The Denver University Sturm College of Law was the location for a forum on water issues recently. Here’s a report from Ernest Luning writing for The Colorado Statesman. Click through and read the whole article. Here’s an excerpt:
Despite increasing pressures on Colorado’s fragile water supply in the coming decades, competing interests — cities, industries, agriculture, recreation and environmental groups — could all be satisfied if the state takes a smart approach to growth combined with revamping antiquated policies governing how the precious resource gets used.
That’s the conclusion shared by a panel of water experts who discussed the topic at forum on Tuesday at the University of Denver’s Sturm College of Law. The panel featured Colorado Department of Agriculture Commissioner John Salazar, Denver Water CEO Jim Lochhead and Bart Miller, who directs the water program at Western Resource Advocates. It was organized by the Denver-based law firm Brownstein Hyatt Farber Schreck and moderated by the firm’s Michelle Kales…
“Water should not be a limiting factor for growth. It’s how you use that water,” [John Salazar] said. “As long as that water’s not used consumptively, it can be used over and over and over again to infinity,” he said, pointing to the reuse of “every single molecule” of water on the space station.
Although farms and ranches use most of the state’s water, Salazar said, the equation could change in coming years as the state loses as much as 3 million acres of agricultural land over the next decade. And as urban and industrial users gobble up water rights, that could dry up an additional half million acres of agricultural land by mid-century.
“We have to make every single effort we can possibly can to make sure that we keep water on the land, farming and raising crops,” he said, noting that agriculture makes up the second-largest slice of the state’s economy.
Coloradans have to stop encouraging urban sprawl, Salazar said. “Instead of growing out, we should talk about planning our cities and growing upwards,” he said, noting that condominium dwellers, for instance, use as much as 70 percent less water than their neighbors in single-family homes surrounded by thirsty lawns…
Lochhead made a similar point later.
“If we continue the western ethic of sprawl, if we are developing quarter-acre, third-acre, half-acre lots half way out to Kansas, we will not have a sustainable environment, both environmentally, and particularly from a water-use standpoint,” Lochhead said. He added, “Sprawl will destroy what makes Colorado Colorado.”[...]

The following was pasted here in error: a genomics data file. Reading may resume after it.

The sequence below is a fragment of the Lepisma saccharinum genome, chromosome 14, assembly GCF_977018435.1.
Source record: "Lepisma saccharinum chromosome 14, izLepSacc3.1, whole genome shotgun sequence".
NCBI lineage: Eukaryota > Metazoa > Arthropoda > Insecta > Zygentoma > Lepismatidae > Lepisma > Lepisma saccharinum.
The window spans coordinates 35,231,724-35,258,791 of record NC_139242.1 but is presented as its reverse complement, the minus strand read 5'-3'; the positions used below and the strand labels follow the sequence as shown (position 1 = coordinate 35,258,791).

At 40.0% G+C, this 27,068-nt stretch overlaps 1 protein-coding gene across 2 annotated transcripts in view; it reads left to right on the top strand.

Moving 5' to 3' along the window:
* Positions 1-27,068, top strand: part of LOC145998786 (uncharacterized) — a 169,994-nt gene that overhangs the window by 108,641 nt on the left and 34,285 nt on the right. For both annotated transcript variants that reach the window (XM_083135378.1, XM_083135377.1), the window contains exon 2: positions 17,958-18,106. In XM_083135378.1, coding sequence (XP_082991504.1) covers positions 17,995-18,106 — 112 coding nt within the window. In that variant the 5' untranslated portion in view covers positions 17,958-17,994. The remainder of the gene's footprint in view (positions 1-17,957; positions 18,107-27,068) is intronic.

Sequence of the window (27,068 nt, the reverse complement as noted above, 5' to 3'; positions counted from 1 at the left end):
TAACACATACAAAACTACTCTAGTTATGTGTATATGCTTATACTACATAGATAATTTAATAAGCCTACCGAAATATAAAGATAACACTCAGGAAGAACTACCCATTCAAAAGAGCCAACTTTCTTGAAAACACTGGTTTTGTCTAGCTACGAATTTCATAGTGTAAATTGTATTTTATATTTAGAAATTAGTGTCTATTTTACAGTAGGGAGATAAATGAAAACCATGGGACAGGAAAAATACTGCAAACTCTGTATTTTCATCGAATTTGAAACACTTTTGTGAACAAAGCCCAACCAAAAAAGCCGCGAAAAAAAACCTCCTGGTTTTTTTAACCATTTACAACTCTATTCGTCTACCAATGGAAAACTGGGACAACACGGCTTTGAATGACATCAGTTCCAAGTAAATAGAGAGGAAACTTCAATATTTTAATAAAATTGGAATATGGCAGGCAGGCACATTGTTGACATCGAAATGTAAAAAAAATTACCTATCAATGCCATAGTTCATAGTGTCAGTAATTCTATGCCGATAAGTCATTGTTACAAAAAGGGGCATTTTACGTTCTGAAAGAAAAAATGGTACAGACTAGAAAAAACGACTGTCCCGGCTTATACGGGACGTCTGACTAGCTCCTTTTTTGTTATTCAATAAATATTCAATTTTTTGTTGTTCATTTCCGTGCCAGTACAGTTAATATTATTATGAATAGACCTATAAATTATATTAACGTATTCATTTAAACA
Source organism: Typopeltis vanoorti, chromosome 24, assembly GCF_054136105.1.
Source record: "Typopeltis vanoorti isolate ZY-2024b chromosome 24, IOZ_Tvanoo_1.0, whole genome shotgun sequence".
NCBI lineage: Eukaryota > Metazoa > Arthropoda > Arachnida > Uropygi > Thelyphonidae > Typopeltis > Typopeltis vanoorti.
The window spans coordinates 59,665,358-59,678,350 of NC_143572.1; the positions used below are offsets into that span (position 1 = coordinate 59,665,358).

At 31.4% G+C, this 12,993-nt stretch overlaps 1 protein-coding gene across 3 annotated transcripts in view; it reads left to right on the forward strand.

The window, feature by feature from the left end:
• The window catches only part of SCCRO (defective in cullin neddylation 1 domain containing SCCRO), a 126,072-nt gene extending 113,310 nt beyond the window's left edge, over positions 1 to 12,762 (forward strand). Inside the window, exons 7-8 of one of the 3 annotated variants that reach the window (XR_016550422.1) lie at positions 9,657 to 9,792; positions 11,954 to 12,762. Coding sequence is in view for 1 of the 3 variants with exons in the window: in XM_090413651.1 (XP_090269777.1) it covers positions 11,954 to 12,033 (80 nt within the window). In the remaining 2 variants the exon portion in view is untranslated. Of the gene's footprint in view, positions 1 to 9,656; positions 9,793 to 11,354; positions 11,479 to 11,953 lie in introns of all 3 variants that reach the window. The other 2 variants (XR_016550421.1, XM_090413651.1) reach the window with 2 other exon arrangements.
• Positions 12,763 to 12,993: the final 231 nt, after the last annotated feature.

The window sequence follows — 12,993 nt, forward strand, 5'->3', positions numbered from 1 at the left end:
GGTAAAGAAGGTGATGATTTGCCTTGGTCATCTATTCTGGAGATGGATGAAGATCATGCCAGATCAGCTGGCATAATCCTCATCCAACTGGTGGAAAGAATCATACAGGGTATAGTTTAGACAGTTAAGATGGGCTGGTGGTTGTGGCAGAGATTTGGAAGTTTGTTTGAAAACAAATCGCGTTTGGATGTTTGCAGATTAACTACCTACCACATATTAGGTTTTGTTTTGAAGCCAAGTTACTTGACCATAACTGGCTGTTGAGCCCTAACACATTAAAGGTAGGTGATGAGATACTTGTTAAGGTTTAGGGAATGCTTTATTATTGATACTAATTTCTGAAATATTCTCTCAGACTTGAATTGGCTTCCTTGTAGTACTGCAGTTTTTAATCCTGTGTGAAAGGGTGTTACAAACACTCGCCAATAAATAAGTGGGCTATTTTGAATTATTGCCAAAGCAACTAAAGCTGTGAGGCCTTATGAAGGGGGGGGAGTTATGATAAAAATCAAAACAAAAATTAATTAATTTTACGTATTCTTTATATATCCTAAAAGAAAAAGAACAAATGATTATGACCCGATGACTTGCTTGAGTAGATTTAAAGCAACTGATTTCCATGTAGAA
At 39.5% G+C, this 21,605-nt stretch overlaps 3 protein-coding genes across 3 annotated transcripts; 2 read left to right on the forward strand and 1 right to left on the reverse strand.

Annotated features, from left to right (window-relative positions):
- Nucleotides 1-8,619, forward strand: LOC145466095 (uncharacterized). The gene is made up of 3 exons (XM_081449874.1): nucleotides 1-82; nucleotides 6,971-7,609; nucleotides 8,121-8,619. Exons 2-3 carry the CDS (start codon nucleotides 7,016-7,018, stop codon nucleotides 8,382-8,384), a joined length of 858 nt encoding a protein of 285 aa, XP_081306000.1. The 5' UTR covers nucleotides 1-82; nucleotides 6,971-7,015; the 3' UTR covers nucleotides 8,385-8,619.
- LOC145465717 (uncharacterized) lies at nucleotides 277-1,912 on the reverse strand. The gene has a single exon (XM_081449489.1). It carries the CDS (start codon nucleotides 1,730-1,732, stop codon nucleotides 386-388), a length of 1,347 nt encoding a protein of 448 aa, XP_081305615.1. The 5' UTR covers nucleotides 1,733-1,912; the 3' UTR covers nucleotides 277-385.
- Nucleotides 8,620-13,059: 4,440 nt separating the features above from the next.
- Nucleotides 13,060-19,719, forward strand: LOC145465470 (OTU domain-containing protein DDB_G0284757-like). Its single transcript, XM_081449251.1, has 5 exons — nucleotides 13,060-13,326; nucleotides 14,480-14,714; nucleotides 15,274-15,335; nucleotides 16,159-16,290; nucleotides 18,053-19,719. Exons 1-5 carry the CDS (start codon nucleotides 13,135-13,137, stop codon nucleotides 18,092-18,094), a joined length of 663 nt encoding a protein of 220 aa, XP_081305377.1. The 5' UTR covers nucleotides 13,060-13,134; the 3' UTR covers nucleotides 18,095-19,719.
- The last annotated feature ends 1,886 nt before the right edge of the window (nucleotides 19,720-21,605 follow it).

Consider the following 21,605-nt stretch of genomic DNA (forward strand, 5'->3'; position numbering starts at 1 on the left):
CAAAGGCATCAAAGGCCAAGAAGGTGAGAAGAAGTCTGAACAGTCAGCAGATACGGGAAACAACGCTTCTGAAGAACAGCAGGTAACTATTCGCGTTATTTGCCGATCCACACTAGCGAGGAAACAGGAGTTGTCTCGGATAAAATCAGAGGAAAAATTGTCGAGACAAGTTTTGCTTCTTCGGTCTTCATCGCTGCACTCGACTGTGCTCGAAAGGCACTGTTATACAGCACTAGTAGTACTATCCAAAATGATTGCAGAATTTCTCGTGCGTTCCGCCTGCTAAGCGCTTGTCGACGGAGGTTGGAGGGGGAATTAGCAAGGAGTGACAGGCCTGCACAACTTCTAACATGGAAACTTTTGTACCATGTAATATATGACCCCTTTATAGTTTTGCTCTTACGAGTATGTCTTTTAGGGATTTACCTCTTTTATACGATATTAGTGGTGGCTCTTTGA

Scientists are projecting significant increases in temperature, particularly in the spring months, which could have a devastating effect on snowmelt, Miller said. Add in a future where “decreasing snowpack is the norm” and the West’s water landscape could change dramatically. “We are facing a future where Lake Powell and Lake Mead may not function the way they have,” he said.
“What climate change does is forces us to think longer-term,” Miller said after the discussion. “On top of the fact it’s more people, we have to deal with this long-term drought issue. I think it heightens the need for us to have smaller water footprints, have new developments that don’t use as much water so they won’t be impacted by drought or climate change as much. If your dependency on water is lower, you won’t be as affected by climate change.”
“Water is not only a scarce resource but it is potentially a diminishing resource if you look at the effects of a warming climate,” said Lochhead, noting that Denver Water recently hired a climate scientist to help grapple with the looming challenges…
The panelists agreed that water law needs reforming, with Lochhead — himself a former water lawyer — calling it “way more complicated than it needs to be.”
As the only panelist who isn’t a water lawyer — although his brother, former Interior Secretary Ken Salazar more than makes up for it — Salazar said that complex and expensive water law too often stymies practical solutions to water problems.
“If there was less water attorneys in the state, I think we’d get along a little better,” he said. “You can get two people in the room, and you can discuss and figure out a solution, and then one water attorney walks in the room and everything goes to hell in a hand basket.”